Game review by
David Chapman, Common Sense Media
MachiaVillain Game Poster Image
Bloody, chaotic cartoon sim with a "killer" sense of humor.

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A lot or a little?

The parents' guide to what's in this game.

Positive Messages

Learning to plan and manage a crew of workers is worthwhile, but your entire purpose is to create new, hilarious ways to kill unsuspecting victims, which undermines any potential positive messages.

Positive Role Models & Representations

Your minions are hard workers and (generally) loyal. They're also zombies, mummies, skeletons, and psychopaths. And they all enjoy killing in their free time, so they're not exactly role models.

Ease of Play

Lots of items to keep track of, a situation that only gets more complicated as your mansion grows and you hire more minions. Some helpful tips and tutorials, as well as options to speed up, slow down, and even pause the action, giving you plenty of time to coordinate your minions and issue orders.


It's a violent game -- players lay traps and command minions to kill hapless visitors lured to their house of horrors -- but its cartoonish style and tongue-in-cheek humor significantly lessen the impact of the blood and gore.


Minor innuendo as the story progresses. References to "killing the virgin" last.


Iffy insults in dialogue, such as calling someone a "douche."

Drinking, Drugs & Smoking

What parents need to know

Parents need to know that MachiaVillain is a downloadable strategic simulation game for Windows, Mac, and Linux computers. The game uses slapstick, tongue-in-cheek humor to parody classic horror movie clichés by putting players in charge of building their own evil mansion, managing a minion workforce, and luring victims to their doom. Although violence is a central theme of the game -- and things do get bloody -- the cartoonish, comedic style significantly affects the impact of the gore. The game's dialogue includes occasional crude humor and insults like "douche." There are also references to "killing the virgin last," which is a premise frequently used in horror movies to terrify main characters.

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What's it about?

In MACHIAVILLAIN, after eons of servitude to a dark lord, the League of Machiavellian Villains has seen fit to reward your misdeeds with a promotion. You're given a plot of land and a minion workforce made up of the most vile creatures around, with the goal being to build an evil mansion of your very own. From this shadowy lair, you'll need to run an efficient slaughterhouse, luring unsuspecting victims to their untimely demise in classic horror movie style. But don't forget, even bad guys have to follow the rules. Remember: "Kill the virgin last." And most important: "Do NOT kill the dog. EVER." Hey, even homicidal villains have a heart ... even if it wasn't theirs to start with.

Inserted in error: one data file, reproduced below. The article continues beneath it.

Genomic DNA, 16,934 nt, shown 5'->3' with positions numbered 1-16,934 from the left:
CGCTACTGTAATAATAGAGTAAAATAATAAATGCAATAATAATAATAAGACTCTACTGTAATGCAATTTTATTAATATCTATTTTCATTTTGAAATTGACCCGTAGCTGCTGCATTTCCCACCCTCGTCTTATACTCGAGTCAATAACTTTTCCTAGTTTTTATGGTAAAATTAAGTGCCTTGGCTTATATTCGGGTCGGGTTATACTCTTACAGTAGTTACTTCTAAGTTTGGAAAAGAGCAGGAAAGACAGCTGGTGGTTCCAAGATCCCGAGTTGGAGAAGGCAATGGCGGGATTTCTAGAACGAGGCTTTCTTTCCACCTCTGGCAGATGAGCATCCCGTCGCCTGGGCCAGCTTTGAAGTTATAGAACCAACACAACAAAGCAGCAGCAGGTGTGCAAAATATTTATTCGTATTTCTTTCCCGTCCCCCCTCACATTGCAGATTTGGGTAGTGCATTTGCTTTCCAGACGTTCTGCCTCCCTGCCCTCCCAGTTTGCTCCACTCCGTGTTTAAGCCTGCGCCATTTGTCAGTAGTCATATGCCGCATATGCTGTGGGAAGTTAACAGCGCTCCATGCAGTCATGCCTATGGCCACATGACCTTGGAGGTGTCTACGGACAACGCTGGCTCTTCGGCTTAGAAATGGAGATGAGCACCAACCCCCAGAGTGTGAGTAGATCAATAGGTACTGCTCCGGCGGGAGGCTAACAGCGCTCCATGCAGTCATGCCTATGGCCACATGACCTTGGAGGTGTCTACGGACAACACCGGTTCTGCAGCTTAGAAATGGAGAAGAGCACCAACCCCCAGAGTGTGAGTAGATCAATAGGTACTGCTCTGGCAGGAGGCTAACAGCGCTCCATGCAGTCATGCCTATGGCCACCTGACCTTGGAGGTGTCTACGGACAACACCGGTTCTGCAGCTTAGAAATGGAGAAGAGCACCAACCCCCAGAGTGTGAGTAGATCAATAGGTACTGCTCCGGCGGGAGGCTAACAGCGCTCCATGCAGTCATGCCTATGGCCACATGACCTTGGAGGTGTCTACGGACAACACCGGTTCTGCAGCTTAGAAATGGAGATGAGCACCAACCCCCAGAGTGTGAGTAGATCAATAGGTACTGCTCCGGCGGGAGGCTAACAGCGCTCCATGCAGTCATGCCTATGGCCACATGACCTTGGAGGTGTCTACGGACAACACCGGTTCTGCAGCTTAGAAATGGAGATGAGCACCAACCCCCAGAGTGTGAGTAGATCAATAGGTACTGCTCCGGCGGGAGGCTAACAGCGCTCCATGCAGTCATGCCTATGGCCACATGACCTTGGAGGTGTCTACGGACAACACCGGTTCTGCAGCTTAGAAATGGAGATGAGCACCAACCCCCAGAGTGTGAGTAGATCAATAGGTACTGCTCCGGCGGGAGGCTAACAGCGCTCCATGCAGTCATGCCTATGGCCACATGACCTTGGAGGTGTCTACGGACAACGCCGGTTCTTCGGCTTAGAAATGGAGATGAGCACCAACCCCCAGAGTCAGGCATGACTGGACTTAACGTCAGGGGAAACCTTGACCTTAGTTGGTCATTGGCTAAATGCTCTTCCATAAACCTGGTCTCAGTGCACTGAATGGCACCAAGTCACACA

Is it any good?

With its excellent black comedy timing, this cartoonish mayhem sim proves that sometimes it just feels good to root for the bad guy. And this time around, you get to actually be the bad guy. You get to set up your evil master plan, bait the stereotypical slasher fodder, and watch as all your planning comes to gory fruition. MachiaVillain's humor is over-the-top and completely self-aware in a tongue-in-cheek cartoon style that's sure to leave a menacing grin on your face and a maniacal cackle in your heart. It's genuinely cute to watch a skeletal henchman gleefully mopping up the bloodstained floors while a vampire decked out in a chef's hat and apron cooks up the bits of your last unsuspecting victims in the kitchen. It's sort of like what would happen if Wes Craven and Clive Barker teamed up to develop a Sims game.

That said, as much fun as MachiaVillain is to play, it also takes a lot of getting used to. At any given moment, you've got many different tasks going on that you have to keep an eye on. You might have one group of minions building a shiny new portal to the netherworld while another is getting attacked by possessed trees, all while your loyal vampires are roasting in the sunlight. Thankfully, the game lets budding evil geniuses catch their breath and plot their schemes by offering options to slow or stop (or even speed up) game time, along with perpetual in-game access to a Start-Up Guide and Wiki. That really helps if you plan to run an enterprising murder house. Killing more victims opens up more expansion options for the mansion, which requires more supplies, which in turn need more minions to manage. So the better you operate, the busier and more difficult the game gets. But, hey, no one ever said that being a ruthless force of darkness would be easy.

Talk to your kids about ...

  • Families can talk about violence in video games. How can a game's style and presentation affect the impact of its violence? What about humor and exaggeration?

  • What are some of the reasons that people like to be scared? What's the overall attraction to the horror genre?

Game details

Our editors recommend

For kids who love scares

Themes & Topics

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